James Joyce's Ulysses: 'Obscene, Lewd, and Lascivious'

Monday, June 16, 2014

The book that literary critics now consider the most important novel in the English language was once illegal to own, sell, advertise or purchase in most of the English-speaking world. James Joyce’s Ulysses ushered in the modernist era and changed the novel forever, but when it was first published, the New York Society for the Suppression of Vice immediately banned it as “obscene, lewd, and lascivious.” Literary historian Kevin Birmingham tells the story of Ulysses, from Joyce’s initial inspiration in 1904 to its landmark federal obscenity trial in 1933. The Most Dangerous Book: The Battle for James Joyce's Ulysses recounts how Joyce and some of the most important publishers and writers of his era, had to fight for years to win the freedom to publish Ulysses.


Kevin Birmingham

Comments [14]

Ed from Larchmont

The first video on T.S. Eliot was OK, hard to say he was anti-Semitic from that so much. And in 'The Waste Land' one of the four characters is Gertrude Stein, a Jewish woman.

Jun. 19 2014 10:44 AM
Ed from Larchmont

With T.S. Eliot it might also be like Shakespeare and Richard III - did Shakespeare present Richard III as he thought he was, or as popular opinion viewed him? So with Jewish people, was T.S. Eliot describing a popular view, to be held up to be seen?

Jun. 18 2014 08:56 AM
Ed from Larchmont

Thanks also for the pieces on T.S. Eliot and anti-Semitism. We are all sinners. But he was clearly in no way arguing for the ill-treatment of Jewish people in any way.

Jun. 18 2014 08:26 AM
Ed from Larchmont

Thanks for the stories on abuse of children in Ireland. Ireland has a streak of Jansenism (hatred of the body) in it, puritanical, so it's was hard on sexual sin, and hard on children born out of wedlock, but at least the sisters were there to take them in and give some help. The other charges are being investigated.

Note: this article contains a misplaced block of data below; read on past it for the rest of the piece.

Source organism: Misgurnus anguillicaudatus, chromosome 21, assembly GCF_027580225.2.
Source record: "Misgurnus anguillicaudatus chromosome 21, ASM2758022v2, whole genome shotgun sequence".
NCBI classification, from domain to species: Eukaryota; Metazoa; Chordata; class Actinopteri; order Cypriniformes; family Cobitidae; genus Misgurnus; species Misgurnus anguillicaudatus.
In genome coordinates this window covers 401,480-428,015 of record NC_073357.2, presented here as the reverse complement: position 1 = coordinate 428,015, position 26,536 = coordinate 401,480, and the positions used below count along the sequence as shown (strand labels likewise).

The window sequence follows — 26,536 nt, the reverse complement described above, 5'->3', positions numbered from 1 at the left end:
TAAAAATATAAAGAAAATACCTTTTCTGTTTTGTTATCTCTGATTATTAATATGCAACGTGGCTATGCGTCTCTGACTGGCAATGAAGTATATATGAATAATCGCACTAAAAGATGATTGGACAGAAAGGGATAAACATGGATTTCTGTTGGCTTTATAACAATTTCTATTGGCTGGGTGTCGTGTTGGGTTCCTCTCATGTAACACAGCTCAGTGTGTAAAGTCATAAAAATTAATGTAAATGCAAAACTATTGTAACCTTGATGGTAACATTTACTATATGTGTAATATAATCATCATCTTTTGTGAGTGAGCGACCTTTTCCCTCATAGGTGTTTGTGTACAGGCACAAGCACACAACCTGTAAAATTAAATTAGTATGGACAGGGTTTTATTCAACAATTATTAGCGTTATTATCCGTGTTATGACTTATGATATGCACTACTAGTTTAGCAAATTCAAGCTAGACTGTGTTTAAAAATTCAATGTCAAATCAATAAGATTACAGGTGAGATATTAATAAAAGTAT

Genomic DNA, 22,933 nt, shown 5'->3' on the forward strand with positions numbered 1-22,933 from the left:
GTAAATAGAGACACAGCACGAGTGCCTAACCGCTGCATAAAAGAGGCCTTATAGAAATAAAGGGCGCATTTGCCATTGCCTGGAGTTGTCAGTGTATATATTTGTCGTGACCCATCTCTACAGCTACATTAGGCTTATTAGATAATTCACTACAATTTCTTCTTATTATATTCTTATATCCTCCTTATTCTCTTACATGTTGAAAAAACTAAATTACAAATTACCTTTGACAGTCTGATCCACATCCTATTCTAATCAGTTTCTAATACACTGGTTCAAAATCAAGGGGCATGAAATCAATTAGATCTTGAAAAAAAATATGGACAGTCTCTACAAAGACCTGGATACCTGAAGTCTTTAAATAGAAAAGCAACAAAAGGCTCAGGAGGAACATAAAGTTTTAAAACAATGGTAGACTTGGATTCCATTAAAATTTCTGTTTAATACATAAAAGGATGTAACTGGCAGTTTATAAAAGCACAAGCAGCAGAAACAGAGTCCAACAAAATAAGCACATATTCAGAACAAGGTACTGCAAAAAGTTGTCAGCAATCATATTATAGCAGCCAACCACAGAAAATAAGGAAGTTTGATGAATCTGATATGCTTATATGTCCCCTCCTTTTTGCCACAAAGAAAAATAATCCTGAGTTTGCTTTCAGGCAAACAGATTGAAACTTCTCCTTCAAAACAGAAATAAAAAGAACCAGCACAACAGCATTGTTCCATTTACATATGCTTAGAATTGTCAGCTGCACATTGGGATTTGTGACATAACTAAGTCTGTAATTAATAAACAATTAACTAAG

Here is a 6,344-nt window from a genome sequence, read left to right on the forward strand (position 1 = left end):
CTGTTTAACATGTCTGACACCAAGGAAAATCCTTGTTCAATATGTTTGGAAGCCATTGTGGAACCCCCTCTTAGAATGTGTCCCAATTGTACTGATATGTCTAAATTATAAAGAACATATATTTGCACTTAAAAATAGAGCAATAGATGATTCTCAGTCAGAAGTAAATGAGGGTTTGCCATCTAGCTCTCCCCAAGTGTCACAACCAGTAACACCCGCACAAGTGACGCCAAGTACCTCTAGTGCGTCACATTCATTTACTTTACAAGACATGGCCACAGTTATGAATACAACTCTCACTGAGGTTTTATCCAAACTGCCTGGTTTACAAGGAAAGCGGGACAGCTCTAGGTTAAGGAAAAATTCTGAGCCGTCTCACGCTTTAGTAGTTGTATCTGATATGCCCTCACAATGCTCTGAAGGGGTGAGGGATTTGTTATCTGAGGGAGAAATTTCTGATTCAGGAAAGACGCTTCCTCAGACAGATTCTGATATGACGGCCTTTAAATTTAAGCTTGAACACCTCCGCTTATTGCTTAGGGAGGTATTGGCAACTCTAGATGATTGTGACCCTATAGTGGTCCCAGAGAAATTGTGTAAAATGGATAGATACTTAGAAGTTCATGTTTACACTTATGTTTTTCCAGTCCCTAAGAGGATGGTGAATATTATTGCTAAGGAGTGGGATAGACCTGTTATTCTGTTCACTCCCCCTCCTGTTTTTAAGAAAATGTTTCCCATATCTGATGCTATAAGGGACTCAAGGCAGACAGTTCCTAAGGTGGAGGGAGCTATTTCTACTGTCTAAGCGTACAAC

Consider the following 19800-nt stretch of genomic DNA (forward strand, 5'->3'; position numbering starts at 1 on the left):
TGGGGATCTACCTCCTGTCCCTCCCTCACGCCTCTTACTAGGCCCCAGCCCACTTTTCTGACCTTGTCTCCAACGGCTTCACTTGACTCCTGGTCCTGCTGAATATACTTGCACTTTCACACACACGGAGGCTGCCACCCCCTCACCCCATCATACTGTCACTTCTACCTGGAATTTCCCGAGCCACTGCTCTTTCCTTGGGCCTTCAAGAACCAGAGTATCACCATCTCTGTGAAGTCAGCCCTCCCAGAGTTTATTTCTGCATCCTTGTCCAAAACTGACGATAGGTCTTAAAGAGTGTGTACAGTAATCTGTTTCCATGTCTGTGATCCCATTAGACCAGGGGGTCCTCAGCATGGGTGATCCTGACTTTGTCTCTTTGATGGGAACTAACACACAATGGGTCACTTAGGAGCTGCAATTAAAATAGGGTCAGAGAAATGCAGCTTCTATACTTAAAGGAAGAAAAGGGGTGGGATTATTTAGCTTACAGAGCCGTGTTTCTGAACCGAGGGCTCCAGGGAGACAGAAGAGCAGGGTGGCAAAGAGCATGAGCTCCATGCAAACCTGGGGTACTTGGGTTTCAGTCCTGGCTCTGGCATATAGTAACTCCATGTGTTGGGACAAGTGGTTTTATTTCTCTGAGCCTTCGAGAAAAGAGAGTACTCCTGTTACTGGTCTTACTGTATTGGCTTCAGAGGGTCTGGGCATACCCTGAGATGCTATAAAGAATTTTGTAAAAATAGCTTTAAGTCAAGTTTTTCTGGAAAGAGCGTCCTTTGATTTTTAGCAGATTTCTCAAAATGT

One thing about Joyce, though, he didn't say he left Catholicism because he loved God, just was dissatisfied with the Catholic Church, he said he hated God, and as a result hated the Church, no matter what it did, as a result.

Jun. 18 2014 08:17 AM

Read it & weep, Ed, if you've got any soul:

Jun. 16 2014 01:39 PM
Tony from Canarsie

Ed from Larchmont -- Eliot's anti-Semitic opinions have been well-known for quite some time. Here's a bit of info:

Jun. 16 2014 01:29 PM

Joyce smelled the coffee...

Jun. 16 2014 01:22 PM

Jun. 16 2014 01:19 PM
Ed from Larchmont

Joyce's language becomes more and more difficult, involved. He aims, to me, for the richest and densest possible language - as in Finnegans Wake, but even the richest language can't satisfy the human heart.

Jun. 16 2014 01:08 PM
Amy from Manhattan

Was this happening before the "redeeming social content" standard was used? Either way, did Judge Woolsey's decision to read the whole book have anything to do w/that standard?

OK, Mr. Birmingham just answered that--thanks!

Jun. 16 2014 12:56 PM
Ed from Larchmont

That Eliot is anti-Semitic is hard to believe, I'd like to see the case on that.
Eliot seems to dislike Joyce mostly.

Jun. 16 2014 12:54 PM